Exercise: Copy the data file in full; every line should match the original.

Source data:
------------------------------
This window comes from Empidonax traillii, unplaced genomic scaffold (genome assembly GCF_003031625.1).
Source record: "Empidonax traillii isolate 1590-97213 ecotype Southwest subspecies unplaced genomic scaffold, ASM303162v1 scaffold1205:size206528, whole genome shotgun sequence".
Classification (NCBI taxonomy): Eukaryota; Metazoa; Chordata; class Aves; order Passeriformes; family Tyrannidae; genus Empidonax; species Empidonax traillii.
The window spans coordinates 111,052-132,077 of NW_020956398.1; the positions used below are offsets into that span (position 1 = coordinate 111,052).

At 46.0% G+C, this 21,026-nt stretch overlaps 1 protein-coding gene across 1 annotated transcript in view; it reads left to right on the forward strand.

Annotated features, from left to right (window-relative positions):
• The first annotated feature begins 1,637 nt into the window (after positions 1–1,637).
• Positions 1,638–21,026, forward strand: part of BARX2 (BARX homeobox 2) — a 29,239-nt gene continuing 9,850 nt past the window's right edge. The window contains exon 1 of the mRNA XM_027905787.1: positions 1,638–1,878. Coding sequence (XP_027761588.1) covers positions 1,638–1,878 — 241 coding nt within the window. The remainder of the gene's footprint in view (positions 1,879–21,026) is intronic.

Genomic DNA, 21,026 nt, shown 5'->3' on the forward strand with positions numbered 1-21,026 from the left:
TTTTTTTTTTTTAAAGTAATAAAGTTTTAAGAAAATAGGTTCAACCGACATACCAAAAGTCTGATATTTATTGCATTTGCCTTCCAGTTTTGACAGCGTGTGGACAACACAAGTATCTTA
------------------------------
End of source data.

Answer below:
This window comes from Empidonax traillii, unplaced genomic scaffold (genome assembly GCF_003031625.1).
Source record: "Empidonax traillii isolate 1590-97213 ecotype Southwest subspecies unplaced genomic scaffold, ASM303162v1 scaffold1205:size206528, whole genome shotgun sequence".
Classification (NCBI taxonomy): Eukaryota; Metazoa; Chordata; class Aves; order Passeriformes; family Tyrannidae; genus Empidonax; species Empidonax traillii.
The window spans coordinates 111,052-132,077 of NW_020956398.1; the positions used below are offsets into that span (position 1 = coordinate 111,052).

At 46.0% G+C, this 21,026-nt stretch overlaps 1 protein-coding gene across 1 annotated transcript in view; it reads left to right on the forward strand.

Annotated features, from left to right (window-relative positions):
• The first annotated feature begins 1,637 nt into the window (after positions 1–1,637).
• Positions 1,638–21,026, forward strand: part of BARX2 (BARX homeobox 2) — a 29,239-nt gene continuing 9,850 nt past the window's right edge. The window contains exon 1 of the mRNA XM_027905787.1: positions 1,638–1,878. Coding sequence (XP_027761588.1) covers positions 1,638–1,878 — 241 coding nt within the window. The remainder of the gene's footprint in view (positions 1,879–21,026) is intronic.

Genomic DNA, 21,026 nt, shown 5'->3' on the forward strand with positions numbered 1-21,026 from the left:
TTTTTTTTTTTTAAAGTAATAAAGTTTTAAGAAAATAGGTTCAACCGACATACCAAAAGTCTGATATTTATTGCATTTGCCTTCCAGTTTTGACAGCGTGTGGACAACACAAGTATCTTA